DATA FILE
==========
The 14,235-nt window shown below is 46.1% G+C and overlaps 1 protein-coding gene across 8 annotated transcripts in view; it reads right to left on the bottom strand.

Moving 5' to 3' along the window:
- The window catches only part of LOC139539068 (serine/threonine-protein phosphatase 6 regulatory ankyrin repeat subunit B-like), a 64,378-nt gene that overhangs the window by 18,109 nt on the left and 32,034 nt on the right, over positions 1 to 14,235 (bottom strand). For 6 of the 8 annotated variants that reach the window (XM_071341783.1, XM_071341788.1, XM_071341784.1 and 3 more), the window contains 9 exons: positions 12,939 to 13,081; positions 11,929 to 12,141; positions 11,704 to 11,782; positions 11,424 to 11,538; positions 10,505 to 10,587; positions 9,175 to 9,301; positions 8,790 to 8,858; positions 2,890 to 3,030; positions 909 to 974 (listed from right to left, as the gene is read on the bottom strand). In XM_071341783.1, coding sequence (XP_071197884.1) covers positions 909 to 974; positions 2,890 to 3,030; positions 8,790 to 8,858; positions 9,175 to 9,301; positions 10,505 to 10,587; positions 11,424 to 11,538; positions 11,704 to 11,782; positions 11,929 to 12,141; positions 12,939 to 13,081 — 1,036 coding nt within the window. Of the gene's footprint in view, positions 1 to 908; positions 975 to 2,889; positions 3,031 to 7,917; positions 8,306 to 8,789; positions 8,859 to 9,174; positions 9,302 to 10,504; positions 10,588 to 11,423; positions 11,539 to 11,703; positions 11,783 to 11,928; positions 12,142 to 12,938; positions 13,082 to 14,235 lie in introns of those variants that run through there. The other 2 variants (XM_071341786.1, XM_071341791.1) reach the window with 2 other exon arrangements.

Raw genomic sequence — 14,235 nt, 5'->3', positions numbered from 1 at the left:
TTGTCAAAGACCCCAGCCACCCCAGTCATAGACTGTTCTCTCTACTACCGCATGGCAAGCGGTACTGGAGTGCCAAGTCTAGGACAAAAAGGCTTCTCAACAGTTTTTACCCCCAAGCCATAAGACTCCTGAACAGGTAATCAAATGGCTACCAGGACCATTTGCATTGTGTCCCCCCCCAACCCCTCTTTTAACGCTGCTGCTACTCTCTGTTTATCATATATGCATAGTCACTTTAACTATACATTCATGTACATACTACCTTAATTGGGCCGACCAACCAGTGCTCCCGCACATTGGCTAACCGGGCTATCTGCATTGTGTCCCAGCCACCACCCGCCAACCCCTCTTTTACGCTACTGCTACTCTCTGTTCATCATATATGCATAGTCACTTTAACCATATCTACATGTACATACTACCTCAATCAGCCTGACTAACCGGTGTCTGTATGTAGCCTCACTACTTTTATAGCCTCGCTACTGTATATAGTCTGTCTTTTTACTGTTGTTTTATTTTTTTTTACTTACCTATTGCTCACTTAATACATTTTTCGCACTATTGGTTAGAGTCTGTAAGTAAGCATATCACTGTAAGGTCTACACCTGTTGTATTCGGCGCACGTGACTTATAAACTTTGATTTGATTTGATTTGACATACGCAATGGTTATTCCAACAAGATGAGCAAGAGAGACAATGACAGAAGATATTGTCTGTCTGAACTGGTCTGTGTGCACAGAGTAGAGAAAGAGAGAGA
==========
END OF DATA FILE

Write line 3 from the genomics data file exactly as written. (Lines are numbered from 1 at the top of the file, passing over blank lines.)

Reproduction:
- The window catches only part of LOC139539068 (serine/threonine-protein phosphatase 6 regulatory ankyrin repeat subunit B-like), a 64,378-nt gene that overhangs the window by 18,109 nt on the left and 32,034 nt on the right, over positions 1 to 14,235 (bottom strand). For 6 of the 8 annotated variants that reach the window (XM_071341783.1, XM_071341788.1, XM_071341784.1 and 3 more), the window contains 9 exons: positions 12,939 to 13,081; positions 11,929 to 12,141; positions 11,704 to 11,782; positions 11,424 to 11,538; positions 10,505 to 10,587; positions 9,175 to 9,301; positions 8,790 to 8,858; positions 2,890 to 3,030; positions 909 to 974 (listed from right to left, as the gene is read on the bottom strand). In XM_071341783.1, coding sequence (XP_071197884.1) covers positions 909 to 974; positions 2,890 to 3,030; positions 8,790 to 8,858; positions 9,175 to 9,301; positions 10,505 to 10,587; positions 11,424 to 11,538; positions 11,704 to 11,782; positions 11,929 to 12,141; positions 12,939 to 13,081 — 1,036 coding nt within the window. Of the gene's footprint in view, positions 1 to 908; positions 975 to 2,889; positions 3,031 to 7,917; positions 8,306 to 8,789; positions 8,859 to 9,174; positions 9,302 to 10,504; positions 10,588 to 11,423; positions 11,539 to 11,703; positions 11,783 to 11,928; positions 12,142 to 12,938; positions 13,082 to 14,235 lie in introns of those variants that run through there. The other 2 variants (XM_071341786.1, XM_071341791.1) reach the window with 2 other exon arrangements.